The Chinese invented paper more than two thousand years ago, and by 1045 a printer named Bi Sheng had created the first primitive moveable type, which served to increase the production of reading material. His method was used to reproduce the oldest book of wisdom—the I Ching, which is also the world’s oldest and most venerated divination system. Johann Gutenberg’s invention of the Western printing press in the 1450s gave rise to printing of books in Europe, and the reproduction of card decks, including Tarot cards.
As literacy increased, more translations of ancient texts were made and knowledge of divination systems was able to spread over time. Today people around the world can experiment with all kinds of divination systems, including those from other cultures. There are five systems in particular that are rooted in history and are widely used throughout the world today: Astrology, Numerology, I Ching, Tarot and Runes. Because they have stood the test of time and each of them incorporates a sufficiently complex and balanced set of archetypes, I refer to these five as the world’s classical divination systems.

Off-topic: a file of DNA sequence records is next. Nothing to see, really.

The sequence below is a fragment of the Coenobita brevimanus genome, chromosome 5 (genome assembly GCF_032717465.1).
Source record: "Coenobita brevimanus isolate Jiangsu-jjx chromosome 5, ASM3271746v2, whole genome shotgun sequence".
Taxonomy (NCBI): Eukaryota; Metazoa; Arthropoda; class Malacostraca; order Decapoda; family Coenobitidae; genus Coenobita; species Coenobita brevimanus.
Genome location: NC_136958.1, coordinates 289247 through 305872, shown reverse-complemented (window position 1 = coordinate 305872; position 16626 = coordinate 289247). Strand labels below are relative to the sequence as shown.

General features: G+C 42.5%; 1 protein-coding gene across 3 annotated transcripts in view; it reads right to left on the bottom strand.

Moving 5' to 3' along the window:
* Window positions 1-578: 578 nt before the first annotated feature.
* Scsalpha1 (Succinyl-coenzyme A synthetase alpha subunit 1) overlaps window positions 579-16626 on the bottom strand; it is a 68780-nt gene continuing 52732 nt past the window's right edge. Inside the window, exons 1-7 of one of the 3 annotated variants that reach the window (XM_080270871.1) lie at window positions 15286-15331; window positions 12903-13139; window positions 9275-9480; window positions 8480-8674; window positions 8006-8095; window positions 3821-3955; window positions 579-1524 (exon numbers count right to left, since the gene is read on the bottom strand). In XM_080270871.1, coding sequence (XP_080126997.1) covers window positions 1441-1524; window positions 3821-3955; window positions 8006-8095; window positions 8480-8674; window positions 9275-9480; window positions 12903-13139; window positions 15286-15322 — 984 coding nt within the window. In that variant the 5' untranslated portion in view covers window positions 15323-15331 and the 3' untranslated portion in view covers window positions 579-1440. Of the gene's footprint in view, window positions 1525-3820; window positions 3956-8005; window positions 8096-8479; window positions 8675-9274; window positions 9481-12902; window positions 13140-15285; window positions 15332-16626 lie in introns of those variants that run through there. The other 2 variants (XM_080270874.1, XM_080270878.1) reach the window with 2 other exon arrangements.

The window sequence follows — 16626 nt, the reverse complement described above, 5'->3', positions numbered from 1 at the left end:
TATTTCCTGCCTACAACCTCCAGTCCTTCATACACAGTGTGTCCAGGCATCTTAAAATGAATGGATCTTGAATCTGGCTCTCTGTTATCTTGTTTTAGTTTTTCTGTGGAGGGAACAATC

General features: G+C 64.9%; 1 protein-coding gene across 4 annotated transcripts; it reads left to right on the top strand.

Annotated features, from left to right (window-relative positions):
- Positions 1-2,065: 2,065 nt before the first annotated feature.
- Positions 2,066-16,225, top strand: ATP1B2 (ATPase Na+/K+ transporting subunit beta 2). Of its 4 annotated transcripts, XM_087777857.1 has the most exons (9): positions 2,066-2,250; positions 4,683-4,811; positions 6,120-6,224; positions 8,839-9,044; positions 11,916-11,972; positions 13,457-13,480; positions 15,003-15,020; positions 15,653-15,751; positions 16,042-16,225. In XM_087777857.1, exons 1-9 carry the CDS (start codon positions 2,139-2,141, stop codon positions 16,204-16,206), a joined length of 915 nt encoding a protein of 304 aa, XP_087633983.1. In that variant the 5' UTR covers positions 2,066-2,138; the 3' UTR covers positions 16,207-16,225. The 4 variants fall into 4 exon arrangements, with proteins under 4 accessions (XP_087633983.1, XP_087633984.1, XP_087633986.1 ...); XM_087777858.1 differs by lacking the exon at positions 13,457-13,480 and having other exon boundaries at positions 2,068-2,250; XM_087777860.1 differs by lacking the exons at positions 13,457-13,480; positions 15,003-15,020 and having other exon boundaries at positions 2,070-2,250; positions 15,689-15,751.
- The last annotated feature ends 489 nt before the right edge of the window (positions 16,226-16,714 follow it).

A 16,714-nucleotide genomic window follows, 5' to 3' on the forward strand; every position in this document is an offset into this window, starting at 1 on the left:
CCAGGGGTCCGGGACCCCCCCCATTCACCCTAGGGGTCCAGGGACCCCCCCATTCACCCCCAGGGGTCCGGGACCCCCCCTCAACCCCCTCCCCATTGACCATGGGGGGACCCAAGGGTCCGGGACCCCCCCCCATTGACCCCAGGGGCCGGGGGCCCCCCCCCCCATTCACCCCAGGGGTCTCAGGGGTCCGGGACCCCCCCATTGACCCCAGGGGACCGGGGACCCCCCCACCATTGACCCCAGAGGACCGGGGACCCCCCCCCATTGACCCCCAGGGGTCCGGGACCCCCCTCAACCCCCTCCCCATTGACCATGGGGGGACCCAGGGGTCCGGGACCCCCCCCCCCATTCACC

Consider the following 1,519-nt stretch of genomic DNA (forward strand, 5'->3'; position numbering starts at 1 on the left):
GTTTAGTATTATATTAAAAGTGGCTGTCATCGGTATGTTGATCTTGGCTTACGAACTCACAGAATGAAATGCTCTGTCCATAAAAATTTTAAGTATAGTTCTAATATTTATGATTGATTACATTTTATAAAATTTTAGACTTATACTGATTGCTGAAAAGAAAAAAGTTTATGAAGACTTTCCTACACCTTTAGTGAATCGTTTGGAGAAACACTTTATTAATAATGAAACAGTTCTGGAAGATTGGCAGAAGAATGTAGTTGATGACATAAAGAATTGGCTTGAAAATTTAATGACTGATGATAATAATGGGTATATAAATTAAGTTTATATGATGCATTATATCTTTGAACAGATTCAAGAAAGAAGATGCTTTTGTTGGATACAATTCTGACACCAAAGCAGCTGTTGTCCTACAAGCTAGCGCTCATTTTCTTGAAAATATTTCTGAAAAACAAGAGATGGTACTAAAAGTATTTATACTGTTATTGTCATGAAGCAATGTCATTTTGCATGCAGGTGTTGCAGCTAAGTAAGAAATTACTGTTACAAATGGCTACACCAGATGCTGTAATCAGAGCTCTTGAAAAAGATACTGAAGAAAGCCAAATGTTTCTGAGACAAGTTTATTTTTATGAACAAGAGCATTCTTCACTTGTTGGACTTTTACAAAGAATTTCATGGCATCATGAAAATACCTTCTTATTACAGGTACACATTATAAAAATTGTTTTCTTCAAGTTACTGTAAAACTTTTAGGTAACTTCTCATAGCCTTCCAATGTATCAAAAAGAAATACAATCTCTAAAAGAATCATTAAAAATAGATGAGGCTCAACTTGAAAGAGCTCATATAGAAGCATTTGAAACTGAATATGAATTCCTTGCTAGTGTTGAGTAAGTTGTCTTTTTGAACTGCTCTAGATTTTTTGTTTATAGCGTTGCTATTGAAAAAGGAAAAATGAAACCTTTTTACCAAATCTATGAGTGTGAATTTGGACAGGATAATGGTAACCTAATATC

Given the distances the world’s classical divination systems have had to travel—through time and space—not to mention the intense persecution their practitioners endured in Western society for hundreds of years—it is a miracle that they are still with us. Even though divination systems arise from the collective unconscious, totalitarian governments and fundamentalist religions seem to consider the profound insights that divination can stimulate as some vague threat to a social order based on wealth, status and power. In their fearfulness, proponents of the status quo fail to realize that higher aspirations never threaten lower ones.
Authentic divination systems passed down by our ancestors are a special heritage. From a practical point of view, their ability to provide fresh perspective on the changes of our lives and world is to our collective advantage. They help us satisfy a primordial need to better understand life and our place in the Universe. Their usefulness has allowed Astrology, Numerology, the I Ching, Runes and Tarot not only to survive, but also to thrive in the face of all odds.